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  1. Soil erosion in agricultural landscapes reduces crop yields, leads to loss of ecosystem services, and influences the global carbon cycle. Despite decades of soil erosion research, the magnitude of historical soil loss remains poorly quantified across large agricultural regions because preagricultural soil data are rare, and it is challenging to extrapolate local-scale erosion observations across time and space. Here we focus on the Corn Belt of the midwestern United States and use a remote-sensing method to map areas in agricultural fields that have no remaining organic carbon-rich A-horizon. We use satellite and LiDAR data to develop a relationship between A-horizon loss and topographic curvature and then use topographic data to scale-up soil loss predictions across 3.9 × 105km2of the Corn Belt. Our results indicate that 35 ± 11% of the cultivated area has lost A-horizon soil and that prior estimates of soil degradation from soil survey-based methods have significantly underestimated A-horizon soil loss. Convex hilltops throughout the region are often completely denuded of A-horizon soil. The association between soil loss and convex topography indicates that tillage-induced erosion is an important driver of soil loss, yet tillage erosion is not simulated in models used to assess nationwide soil loss trends inmore »the United States. We estimate that A-horizon loss decreases crop yields by 6 ± 2%, causing $2.8 ± $0.9 billion in annual economic losses. Regionally, we estimate 1.4 ± 0.5 Pg of carbon have been removed from hillslopes by erosion of the A-horizon, much of which likely remains buried in depositional areas within the fields.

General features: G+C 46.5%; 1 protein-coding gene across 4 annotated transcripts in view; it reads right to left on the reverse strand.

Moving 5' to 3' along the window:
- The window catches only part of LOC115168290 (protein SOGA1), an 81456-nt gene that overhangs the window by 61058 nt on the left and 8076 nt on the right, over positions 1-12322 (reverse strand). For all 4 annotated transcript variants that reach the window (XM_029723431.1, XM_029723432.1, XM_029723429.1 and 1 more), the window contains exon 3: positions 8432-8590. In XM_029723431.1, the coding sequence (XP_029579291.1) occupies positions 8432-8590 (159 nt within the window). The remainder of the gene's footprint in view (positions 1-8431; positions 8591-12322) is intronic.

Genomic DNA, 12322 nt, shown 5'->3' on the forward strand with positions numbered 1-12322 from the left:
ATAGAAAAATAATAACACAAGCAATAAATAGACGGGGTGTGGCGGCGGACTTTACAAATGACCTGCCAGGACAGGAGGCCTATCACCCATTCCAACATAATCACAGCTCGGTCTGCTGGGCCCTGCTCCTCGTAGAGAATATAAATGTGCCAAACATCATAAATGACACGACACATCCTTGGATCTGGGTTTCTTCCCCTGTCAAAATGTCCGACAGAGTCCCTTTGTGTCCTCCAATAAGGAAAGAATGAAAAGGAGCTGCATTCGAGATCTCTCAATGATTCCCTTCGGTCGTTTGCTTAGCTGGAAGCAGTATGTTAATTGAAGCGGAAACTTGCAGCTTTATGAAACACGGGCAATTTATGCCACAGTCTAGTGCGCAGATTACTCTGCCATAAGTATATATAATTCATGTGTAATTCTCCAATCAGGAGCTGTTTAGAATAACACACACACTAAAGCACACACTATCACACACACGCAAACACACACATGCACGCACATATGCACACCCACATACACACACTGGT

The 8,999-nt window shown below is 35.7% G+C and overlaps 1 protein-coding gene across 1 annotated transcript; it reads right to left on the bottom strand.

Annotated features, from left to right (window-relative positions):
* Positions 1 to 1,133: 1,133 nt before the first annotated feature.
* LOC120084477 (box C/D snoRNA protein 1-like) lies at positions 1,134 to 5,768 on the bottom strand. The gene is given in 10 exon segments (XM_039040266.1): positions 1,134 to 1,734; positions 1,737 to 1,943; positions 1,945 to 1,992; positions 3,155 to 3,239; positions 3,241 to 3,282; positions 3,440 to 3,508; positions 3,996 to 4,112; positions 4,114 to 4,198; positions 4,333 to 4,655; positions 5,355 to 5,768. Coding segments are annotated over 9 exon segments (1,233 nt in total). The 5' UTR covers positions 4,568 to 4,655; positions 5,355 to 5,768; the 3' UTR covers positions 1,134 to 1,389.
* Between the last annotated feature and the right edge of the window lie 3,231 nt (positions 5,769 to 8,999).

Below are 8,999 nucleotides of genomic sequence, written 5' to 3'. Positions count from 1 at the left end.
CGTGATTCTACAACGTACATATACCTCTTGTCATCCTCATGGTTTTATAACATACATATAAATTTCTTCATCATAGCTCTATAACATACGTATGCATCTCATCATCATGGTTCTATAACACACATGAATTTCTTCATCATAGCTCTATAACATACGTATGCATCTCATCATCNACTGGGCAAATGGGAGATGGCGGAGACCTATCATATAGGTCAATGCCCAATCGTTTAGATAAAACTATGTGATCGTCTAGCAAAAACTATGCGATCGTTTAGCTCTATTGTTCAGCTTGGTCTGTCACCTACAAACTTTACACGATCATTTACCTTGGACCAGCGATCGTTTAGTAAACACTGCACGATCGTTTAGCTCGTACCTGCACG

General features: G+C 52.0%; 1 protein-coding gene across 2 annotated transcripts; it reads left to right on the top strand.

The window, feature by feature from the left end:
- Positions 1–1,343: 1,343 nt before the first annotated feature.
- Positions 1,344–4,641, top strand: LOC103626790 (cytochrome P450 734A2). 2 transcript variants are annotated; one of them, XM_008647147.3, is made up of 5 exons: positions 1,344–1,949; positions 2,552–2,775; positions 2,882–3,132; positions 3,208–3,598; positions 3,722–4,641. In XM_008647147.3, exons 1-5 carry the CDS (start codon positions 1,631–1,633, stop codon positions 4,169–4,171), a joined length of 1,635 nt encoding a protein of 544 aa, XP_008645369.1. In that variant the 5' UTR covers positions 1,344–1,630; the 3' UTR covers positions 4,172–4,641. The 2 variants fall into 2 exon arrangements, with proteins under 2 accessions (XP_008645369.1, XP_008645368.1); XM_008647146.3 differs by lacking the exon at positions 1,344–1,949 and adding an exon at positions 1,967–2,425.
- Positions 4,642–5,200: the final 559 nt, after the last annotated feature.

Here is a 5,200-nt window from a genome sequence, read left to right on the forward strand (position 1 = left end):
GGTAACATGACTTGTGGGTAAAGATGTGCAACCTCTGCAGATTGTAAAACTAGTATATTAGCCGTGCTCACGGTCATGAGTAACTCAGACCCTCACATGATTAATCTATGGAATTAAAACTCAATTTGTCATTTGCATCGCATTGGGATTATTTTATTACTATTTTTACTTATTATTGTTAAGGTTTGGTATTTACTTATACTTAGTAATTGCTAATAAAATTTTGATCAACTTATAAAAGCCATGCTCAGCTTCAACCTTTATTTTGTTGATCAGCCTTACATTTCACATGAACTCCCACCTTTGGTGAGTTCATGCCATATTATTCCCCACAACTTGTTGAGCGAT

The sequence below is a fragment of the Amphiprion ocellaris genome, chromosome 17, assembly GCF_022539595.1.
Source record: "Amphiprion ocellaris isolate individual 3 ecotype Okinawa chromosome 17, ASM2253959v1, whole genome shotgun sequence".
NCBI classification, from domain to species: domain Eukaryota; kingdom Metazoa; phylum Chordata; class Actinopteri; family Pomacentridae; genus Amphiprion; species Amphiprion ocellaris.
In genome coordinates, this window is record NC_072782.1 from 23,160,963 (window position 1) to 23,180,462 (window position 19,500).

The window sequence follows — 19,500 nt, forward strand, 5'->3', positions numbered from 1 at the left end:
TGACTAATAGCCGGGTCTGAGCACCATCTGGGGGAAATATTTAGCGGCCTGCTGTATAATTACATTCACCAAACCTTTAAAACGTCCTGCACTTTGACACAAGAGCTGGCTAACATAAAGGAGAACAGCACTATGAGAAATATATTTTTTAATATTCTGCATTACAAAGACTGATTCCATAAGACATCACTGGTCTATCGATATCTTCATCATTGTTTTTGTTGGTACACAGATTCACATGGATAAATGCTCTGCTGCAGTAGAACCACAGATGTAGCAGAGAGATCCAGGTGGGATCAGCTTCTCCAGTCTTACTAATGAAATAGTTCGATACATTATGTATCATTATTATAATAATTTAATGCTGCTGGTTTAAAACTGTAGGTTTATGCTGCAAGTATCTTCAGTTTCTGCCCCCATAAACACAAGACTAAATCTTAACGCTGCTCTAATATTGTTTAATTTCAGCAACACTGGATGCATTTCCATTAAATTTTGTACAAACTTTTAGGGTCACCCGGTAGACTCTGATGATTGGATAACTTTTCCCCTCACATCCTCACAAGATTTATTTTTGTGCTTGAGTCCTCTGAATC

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  2. Cosmogenic nuclide surface exposure dating and erosion rate measurements in basaltic landscapes rely primarily on measurement of 3He in olivine or pyroxene. However, geochemical investigations using 3He have been impossible in the substantial fraction of basalts that lack separable olivine or pyroxene crystals, or where such crystals were present, but have been chemically weathered. Fine-textured basalts often contain small grains of ilmenite, a weathering-resistant mineral that is a target for cosmogenic 3He production with good He retention and straightforward mineral separation, but with a poorly constrained production rate. Here we empirically calibrate the cosmogenic 3He production rate in ilmenite by measuring 3He concentrations in basalts with fine-grained (~20 lm cross-section) ilmenite and co-existing pyroxene or olivine from the Columbia River and Snake River Plain basalt provinces in the western United States. The concentration ratio of ilmenite to pyroxene and olivine is 0.78 ± 0.02, yielding an apparent cosmogenic 3He production rate of 93.6 ± 7.7 atom g-1 yr-1 that is 20–30% greater than expected from prior theoretical and empirical estimates for compositionally similar minerals. The production rate discrepancy arises from the high energy with which cosmic ray spallation reactions emit tritium and 3He and the associated long stopping distances thatmore »cause them to redistribute within a rock. Fine-grained phases with low cosmogenic 3He production rates, like ilmenite, will have anomalously high production rates owing to net implantation of 3He from the surrounding, higher 3He production rate, matrix. Semi-quantitative modeling indicates implantation of spallation 3He increases with decreasing ilmenite grain size, leading to production rates that exceed those in a large grain by ~10% when grain radii are <150 lm. The modeling predicts that for the ilmenite grain size in our samples, implantation causes production rates to be ~20% greater than expected for a large grain, and within uncertainty resolves the discrepancy between our calibrated production rate, theory, and rates from previous work. The redistribution effect is maximized when the host rock and crystals differ substantially in mean atomic number, as they do between whole-rock basalt and ilmenite.« less